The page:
This driver seems to work for most Intel current display adapters, but check the list below:
Intel® Iris™ Pro Graphics 5200 for 4th Generation Intel® Core™ Processors
Intel® Iris™ Graphics 5100 for 4th Generation Intel® Core™ Processors
Intel® HD Graphics 5000 for 4th Generation Intel® Core™ Processors
Intel® HD Graphics 4600 for 4th Generation Intel® Core™ Processors
Intel® HD Graphics 4400 for 4th Generation Intel® Core™ Processors
Intel® HD Graphics 4200 for 4th Generation Intel® Core™ Processors
Intel® HD Graphics 5300 for Intel® Core™ M Processors
Intel® Iris™ Graphics 6100 for 5th Generation Intel® Core™ Processors
Intel® HD Graphics 5500 for 5th Generation Intel® Core™ Processors
Intel® HD Graphics 6000 for 5th Generation Intel® Core™ Processors
Intel® HD Graphics 530 for 6th Generation Intel® Core™ Processors
Intel® HD Graphics 515 for 6th Generation Intel® Core™ M Processors
Intel® HD Graphics 520 for 6th Generation Intel® Core™ Processors
Intel® Iris™ Pro Graphics 580 for 6th Generation Intel® Core™ Processors
Intel® Iris™ Graphics 540 for 6th Generation Intel® Core™ Processors
Intel® Iris™ Graphics 550 for 6th Generation Intel® Core™ Processors
Intel® Iris™ Pro Graphics 6200 for 5th Generation Intel® Core™ Processors
I’ve been working to get a Zendesk helpdesk to talk to Microsoft ADFS for login – this has been a great process to see the possibilities in ADFS SSO and also quite challenging when my ADFS knowledge is a bit rusty and in the low end 🙂
First I created a Sandbox environment from the existing Zendesk setup we have, this is a great feature to test out new additional functionality without disturbing users and agents.
Once this was set up, I followed Zendesk own ADFS setup guide:
This worked fine for the initial setup, but still something was not working, so I contacted Zendesk Support and hoped they could help. They pointed me in the direction that my fingerprint which is setup in the Zendesk interface was wrong:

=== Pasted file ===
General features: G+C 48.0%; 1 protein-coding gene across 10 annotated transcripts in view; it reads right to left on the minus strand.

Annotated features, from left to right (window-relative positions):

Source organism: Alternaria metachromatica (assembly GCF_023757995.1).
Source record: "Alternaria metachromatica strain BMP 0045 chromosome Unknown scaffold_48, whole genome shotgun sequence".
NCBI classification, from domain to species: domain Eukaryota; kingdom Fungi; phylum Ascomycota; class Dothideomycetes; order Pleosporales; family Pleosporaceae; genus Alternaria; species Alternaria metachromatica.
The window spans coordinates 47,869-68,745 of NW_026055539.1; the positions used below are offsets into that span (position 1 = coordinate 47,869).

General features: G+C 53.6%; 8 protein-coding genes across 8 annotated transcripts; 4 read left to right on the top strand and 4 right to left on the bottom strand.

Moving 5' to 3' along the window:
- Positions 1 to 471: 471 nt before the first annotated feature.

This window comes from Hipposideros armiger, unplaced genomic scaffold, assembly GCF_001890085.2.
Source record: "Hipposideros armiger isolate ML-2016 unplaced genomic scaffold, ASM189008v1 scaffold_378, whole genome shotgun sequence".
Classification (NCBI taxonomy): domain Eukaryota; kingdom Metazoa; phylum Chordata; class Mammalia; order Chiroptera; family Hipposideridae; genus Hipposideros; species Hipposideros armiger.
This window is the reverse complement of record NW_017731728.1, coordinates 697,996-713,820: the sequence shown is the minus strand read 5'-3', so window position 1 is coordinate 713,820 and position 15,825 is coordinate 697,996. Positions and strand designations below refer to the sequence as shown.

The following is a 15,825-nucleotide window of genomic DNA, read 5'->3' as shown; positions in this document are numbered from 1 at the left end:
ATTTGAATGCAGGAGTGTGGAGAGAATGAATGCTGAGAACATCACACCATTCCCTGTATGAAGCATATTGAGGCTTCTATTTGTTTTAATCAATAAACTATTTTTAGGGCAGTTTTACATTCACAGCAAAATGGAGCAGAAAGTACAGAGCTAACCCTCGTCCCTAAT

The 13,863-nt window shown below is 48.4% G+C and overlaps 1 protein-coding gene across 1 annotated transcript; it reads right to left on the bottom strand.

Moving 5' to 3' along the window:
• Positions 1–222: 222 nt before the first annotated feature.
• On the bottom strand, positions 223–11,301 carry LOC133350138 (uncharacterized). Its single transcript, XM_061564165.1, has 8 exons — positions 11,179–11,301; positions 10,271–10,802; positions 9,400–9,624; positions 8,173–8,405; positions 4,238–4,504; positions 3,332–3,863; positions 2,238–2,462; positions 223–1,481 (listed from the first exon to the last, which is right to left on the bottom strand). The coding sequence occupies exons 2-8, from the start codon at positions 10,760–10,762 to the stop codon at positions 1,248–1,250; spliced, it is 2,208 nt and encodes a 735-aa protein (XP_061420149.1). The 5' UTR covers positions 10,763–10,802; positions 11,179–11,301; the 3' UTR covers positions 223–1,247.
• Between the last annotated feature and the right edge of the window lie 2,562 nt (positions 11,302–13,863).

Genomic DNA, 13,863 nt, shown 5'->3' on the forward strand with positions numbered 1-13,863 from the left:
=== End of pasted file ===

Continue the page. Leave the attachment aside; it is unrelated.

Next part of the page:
In the requirements for ADFS and Zendesk to work, they state:
To me, this says that the SSL-cert I have on my ADFS login page is the one I need for my fingerprint value. From Zendesk support I got the first 4 digits of what they thought my fingerprint should be, that wasn’t correct either. But alas after asking Twitter – @MrADFS came to my rescue:
This is pretty easy to find in ADFS 3.0 at least, run this on the ADFS server:
Get-ADFSCertificate –CertificateType “Token-Signing”
I took the thumbprint from here and copied it to my Zendesk settings and now it worked.
Another “issue” I was faced with, was that my production-Zendesk site, wasn’t running SSL, and this is required for getting SSO to work.
The way this works can be in 2 ways:
– If you are OK with your users seeing the true URL of you Zendesk, then they are just forwarded from the CNAME you’ve configured to yoururl.zendesk.com and switched to SSL here.
– If you want to stay at helpdesk.yourdomain.com, you have to provide Zendesk with a public SSL-cert, which can be bought at any cert-provider. The cert-request and deploy process is all done through the Security settings in Zendesk.
For me option 1 was OK, and I just switched on Regular SSL and ADFS now works.
I’ve had BGinfo running on my work PCs forever, but since I got the Surface Pro 3 it hasn’t really looked great. Different scenarios, single or multiple monitors, the background picture always seems to get warped into something not pretty. Today I finally did a search to see if anyone got the same issue, and of course there were J
On the Spiceworks forums this showed up:
And with that little tweak in compatibility settings, now everything looks great again.
Do you also wonder how to change the format of the time and date on the Welcome screen of Windows 10 to your local format? I’ve installed the English Windows 10 as this is what I’ve worked with the last 10 years or so, but this time I have been mocking around in the settings to find out how to change the format of the time and date on my Welcome Screen. Finally today I figured out what I hadn’t tried J
I’ve looked in the Region “app” of the Control Panel lots of times but today I found the not so obvious, to me at least, place where I change the Welcome screen formatting.
- Go to the Start and search for Region (easiest way to find it)
- Go to Administrative tab and open Copy settings
- Here it shows the current setup and if you mark the bottom option to copy the settings from the current user to the Welcome Screen(which does not belong to a user and therefore is created with the default for the Windows Setup language) the formatting is changed on next logon.